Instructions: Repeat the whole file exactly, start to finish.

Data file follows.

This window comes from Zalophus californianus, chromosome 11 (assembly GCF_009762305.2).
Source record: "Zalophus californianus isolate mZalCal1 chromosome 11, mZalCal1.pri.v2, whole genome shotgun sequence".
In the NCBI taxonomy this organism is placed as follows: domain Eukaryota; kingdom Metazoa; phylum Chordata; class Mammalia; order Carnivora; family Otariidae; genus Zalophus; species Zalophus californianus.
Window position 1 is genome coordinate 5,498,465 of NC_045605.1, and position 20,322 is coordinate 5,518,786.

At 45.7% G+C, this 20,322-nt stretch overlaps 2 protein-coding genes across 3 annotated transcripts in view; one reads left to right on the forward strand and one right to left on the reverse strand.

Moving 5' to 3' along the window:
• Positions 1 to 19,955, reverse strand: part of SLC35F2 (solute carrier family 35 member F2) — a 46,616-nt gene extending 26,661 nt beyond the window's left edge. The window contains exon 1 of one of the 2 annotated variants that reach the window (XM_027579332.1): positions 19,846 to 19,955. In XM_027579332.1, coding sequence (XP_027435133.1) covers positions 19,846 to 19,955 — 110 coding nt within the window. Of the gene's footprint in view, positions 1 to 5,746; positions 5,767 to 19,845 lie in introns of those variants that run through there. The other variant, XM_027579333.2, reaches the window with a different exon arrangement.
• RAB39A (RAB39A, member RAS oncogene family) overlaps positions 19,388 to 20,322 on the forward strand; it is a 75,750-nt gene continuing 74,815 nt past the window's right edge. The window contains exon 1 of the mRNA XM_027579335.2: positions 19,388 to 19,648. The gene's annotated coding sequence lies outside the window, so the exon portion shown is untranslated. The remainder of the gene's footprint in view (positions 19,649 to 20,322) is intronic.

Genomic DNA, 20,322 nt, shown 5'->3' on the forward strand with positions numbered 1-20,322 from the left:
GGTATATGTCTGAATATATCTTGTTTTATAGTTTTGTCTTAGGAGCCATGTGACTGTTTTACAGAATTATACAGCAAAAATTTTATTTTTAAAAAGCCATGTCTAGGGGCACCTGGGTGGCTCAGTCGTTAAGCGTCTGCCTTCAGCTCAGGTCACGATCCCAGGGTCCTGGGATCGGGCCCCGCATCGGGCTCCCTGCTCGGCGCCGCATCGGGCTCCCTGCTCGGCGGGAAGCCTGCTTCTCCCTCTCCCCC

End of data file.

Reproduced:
This window comes from Zalophus californianus, chromosome 11 (assembly GCF_009762305.2).
Source record: "Zalophus californianus isolate mZalCal1 chromosome 11, mZalCal1.pri.v2, whole genome shotgun sequence".
In the NCBI taxonomy this organism is placed as follows: domain Eukaryota; kingdom Metazoa; phylum Chordata; class Mammalia; order Carnivora; family Otariidae; genus Zalophus; species Zalophus californianus.
Window position 1 is genome coordinate 5,498,465 of NC_045605.1, and position 20,322 is coordinate 5,518,786.

At 45.7% G+C, this 20,322-nt stretch overlaps 2 protein-coding genes across 3 annotated transcripts in view; one reads left to right on the forward strand and one right to left on the reverse strand.

Moving 5' to 3' along the window:
• Positions 1 to 19,955, reverse strand: part of SLC35F2 (solute carrier family 35 member F2) — a 46,616-nt gene extending 26,661 nt beyond the window's left edge. The window contains exon 1 of one of the 2 annotated variants that reach the window (XM_027579332.1): positions 19,846 to 19,955. In XM_027579332.1, coding sequence (XP_027435133.1) covers positions 19,846 to 19,955 — 110 coding nt within the window. Of the gene's footprint in view, positions 1 to 5,746; positions 5,767 to 19,845 lie in introns of those variants that run through there. The other variant, XM_027579333.2, reaches the window with a different exon arrangement.
• RAB39A (RAB39A, member RAS oncogene family) overlaps positions 19,388 to 20,322 on the forward strand; it is a 75,750-nt gene continuing 74,815 nt past the window's right edge. The window contains exon 1 of the mRNA XM_027579335.2: positions 19,388 to 19,648. The gene's annotated coding sequence lies outside the window, so the exon portion shown is untranslated. The remainder of the gene's footprint in view (positions 19,649 to 20,322) is intronic.

Genomic DNA, 20,322 nt, shown 5'->3' on the forward strand with positions numbered 1-20,322 from the left:
GGTATATGTCTGAATATATCTTGTTTTATAGTTTTGTCTTAGGAGCCATGTGACTGTTTTACAGAATTATACAGCAAAAATTTTATTTTTAAAAAGCCATGTCTAGGGGCACCTGGGTGGCTCAGTCGTTAAGCGTCTGCCTTCAGCTCAGGTCACGATCCCAGGGTCCTGGGATCGGGCCCCGCATCGGGCTCCCTGCTCGGCGCCGCATCGGGCTCCCTGCTCGGCGGGAAGCCTGCTTCTCCCTCTCCCCC